Even with concerns regarding Broadcom's ability to manage CA Technologies' offerings, some analysts see opportunities for the company to expand into IoT tools and network management technology.
"They need to diversify their offerings to be more competitive given they primarily focus on chips, networking and the hardware space," said Judith Hurwitz, president and CEO of Hurwitz & Associates. "CA [Technologies] has done a lot of work on the operational and analytics side, so maybe [Broadcom] is looking at that as a springboard into the software enablement space."
Public cloud adoption climbs, prompts SD-WAN evaluation
The public cloud services market grew by 21% in 2018 from $145.3 billion to $175.8 billion, according to Gartner. The research firm predicts an upward trend of 17.3% growth in 2019. The technology's top benefits include increased flexibility for workload shifting and hosting data off site.
This increase has led organizations to re-examine their use of software-defined wide area networks (SD-WAN) as a way to curb rising usage costs.
"Enterprises are searching for ways to monitor their entire network, from the data centers to the WAN, in a more consistent fashion," said Joe Skorupa, vice president distinguished analyst at Gartner.
Cisco servers tap into Nvidia GPUs
In 2018, Cisco announced the UCS C480 ML M5 rack server, which contains a Nvidia Tesla V100 Tensor Core and NVLink. Admins can use the GPU-based server to automate policies and operations across their infrastructures from the cloud.
Cisco launched the UCS C480 in Q4, aiming to serve sectors such as finance, healthcare and manufacturing with this offering.
This move has enabled Cisco to address growing interest from organizations to implement AI- and machine learning-based workloads. According to a Gartner study, only 4% of CIOs currently run AI projects, but approximately 46% have plans to pursue such projects or have kicked off pilot programs.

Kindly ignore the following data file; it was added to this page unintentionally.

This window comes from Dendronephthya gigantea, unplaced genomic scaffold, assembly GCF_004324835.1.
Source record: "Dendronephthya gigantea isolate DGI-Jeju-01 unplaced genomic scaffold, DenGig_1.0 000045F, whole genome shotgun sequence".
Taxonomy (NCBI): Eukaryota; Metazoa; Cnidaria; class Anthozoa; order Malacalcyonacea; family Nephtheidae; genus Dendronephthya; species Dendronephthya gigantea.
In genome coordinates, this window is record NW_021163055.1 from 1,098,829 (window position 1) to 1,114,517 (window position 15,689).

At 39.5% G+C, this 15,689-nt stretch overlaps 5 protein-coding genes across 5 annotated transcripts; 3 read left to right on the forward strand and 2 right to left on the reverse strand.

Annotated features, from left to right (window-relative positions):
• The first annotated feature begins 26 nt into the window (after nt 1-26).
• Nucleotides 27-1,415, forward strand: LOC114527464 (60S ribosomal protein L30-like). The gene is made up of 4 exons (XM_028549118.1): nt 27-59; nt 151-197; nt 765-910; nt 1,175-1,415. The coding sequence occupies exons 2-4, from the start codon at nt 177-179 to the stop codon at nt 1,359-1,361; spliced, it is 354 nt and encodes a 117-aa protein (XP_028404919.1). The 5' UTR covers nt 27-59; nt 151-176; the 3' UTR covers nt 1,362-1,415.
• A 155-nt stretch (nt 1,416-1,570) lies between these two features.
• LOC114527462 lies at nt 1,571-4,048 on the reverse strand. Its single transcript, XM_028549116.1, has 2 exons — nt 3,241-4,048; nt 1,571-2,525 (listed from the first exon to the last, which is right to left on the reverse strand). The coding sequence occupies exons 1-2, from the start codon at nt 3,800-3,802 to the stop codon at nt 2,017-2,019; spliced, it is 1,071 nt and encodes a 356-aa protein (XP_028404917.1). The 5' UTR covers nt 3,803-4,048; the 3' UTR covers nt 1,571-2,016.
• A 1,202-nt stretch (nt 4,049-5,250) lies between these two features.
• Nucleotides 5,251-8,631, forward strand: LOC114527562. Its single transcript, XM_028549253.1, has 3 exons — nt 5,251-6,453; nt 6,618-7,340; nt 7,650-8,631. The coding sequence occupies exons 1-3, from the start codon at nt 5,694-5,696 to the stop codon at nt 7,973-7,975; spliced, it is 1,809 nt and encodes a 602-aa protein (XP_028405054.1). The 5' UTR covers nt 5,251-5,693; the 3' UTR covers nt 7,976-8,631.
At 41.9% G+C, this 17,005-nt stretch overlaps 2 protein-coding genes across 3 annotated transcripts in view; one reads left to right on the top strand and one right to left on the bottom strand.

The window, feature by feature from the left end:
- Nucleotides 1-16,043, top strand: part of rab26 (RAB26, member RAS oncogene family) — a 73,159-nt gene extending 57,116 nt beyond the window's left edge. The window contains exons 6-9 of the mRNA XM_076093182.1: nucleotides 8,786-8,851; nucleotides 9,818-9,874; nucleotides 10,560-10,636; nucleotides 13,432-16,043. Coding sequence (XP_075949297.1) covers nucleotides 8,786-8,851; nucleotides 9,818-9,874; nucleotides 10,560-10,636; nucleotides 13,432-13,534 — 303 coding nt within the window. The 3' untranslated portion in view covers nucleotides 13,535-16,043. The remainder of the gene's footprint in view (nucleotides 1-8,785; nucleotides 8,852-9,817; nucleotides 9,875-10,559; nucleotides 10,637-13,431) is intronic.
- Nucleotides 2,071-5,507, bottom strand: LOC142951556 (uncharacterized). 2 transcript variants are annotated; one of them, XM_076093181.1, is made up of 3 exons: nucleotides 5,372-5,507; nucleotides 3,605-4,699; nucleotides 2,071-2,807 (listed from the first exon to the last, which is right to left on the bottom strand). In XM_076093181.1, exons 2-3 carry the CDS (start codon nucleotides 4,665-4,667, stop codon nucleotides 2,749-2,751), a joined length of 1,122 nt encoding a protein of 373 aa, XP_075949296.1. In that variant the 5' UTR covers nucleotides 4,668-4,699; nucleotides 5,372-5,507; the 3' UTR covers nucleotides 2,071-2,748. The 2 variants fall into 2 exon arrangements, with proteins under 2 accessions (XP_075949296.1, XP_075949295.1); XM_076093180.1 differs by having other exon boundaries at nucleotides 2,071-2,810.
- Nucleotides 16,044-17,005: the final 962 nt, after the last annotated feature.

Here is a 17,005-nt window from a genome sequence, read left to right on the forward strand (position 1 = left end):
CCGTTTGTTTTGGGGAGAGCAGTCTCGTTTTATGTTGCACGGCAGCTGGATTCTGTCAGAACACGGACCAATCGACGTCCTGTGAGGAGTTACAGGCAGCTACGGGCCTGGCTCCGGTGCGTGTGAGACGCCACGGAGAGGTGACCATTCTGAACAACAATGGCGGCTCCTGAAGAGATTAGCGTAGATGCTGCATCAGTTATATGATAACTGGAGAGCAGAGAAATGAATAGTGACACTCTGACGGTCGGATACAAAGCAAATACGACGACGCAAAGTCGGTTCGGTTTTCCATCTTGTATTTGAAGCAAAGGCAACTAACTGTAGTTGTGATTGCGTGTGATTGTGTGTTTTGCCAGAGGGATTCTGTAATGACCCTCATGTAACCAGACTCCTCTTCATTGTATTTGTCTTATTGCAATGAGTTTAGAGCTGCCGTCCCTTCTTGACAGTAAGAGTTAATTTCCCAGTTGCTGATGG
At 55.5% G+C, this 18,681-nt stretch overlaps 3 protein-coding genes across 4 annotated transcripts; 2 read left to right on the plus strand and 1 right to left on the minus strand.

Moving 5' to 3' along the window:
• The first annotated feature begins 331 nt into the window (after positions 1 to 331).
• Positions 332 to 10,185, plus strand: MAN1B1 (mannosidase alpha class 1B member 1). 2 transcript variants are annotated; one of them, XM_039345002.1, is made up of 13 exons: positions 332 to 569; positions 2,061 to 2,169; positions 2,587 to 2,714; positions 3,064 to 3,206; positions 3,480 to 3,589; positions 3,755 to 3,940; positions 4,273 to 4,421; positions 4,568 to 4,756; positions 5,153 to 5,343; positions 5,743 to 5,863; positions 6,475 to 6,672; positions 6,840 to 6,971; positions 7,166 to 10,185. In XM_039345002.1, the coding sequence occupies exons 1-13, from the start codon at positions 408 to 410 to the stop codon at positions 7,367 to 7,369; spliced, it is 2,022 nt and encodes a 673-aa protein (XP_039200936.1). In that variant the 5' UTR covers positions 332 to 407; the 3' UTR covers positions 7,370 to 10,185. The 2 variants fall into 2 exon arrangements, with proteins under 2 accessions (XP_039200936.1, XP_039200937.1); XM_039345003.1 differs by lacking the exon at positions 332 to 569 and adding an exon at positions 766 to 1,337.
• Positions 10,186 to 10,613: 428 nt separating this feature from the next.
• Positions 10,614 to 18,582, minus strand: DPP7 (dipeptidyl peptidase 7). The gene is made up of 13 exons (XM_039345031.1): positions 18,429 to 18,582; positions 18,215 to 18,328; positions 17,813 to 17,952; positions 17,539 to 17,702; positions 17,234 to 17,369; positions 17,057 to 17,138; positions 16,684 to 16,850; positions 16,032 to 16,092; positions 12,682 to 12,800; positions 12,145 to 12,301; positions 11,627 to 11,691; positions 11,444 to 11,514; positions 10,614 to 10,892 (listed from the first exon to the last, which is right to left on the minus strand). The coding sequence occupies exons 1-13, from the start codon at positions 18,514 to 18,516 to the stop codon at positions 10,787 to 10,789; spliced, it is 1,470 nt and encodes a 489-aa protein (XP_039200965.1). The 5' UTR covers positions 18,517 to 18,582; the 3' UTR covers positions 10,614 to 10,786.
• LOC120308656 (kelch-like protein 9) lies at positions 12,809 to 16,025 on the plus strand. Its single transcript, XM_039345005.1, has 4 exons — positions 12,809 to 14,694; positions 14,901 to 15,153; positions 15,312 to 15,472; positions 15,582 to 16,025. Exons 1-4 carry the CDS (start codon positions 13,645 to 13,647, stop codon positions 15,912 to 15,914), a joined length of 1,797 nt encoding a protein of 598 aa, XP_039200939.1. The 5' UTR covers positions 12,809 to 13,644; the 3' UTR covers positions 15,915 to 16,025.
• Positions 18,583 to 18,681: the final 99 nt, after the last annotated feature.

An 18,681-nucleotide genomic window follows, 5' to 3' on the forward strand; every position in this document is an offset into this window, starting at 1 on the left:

Red Hat releases RHEL 7.6, rolls 8.0 into beta
Red Hat saw big changes in 2018, most notably an IBM buyout and Red Hat Enterprise Linux (RHEL) updates. RHEL 7.6 is touted as a foundation for hybrid cloud workflows and it does not include any changes from IBM.
RHEL 7.6 also includes a new version of the Trusted Platform Module, nftables enhancements and support for RHEL System Roles. These updates make it easier for admins to automate and remotely manage enterprise Linux deployments.
Shortly after the 7.6 release, Red Hat announced the RHEL 8.0 beta. The biggest change for RHEL 8.0 is the addition of Application Streams, which divides user-space packages from the operating system kernel. This feature lets admins run developer applications on RHEL minor releases. Plus, the new Composer tool helps build packages and deploy RHEL-based images across hybrid clouds.
"RHEL 8.0 has a delivery stream for everything in the user space," said Ron Pacheco, director of product management at RHEL. "There will be one for MongoDB, Node.js or MySQL. So as these are being developed, they are sent upstream where app developers can access them from a minor RHEL release and not have to wait for a major release."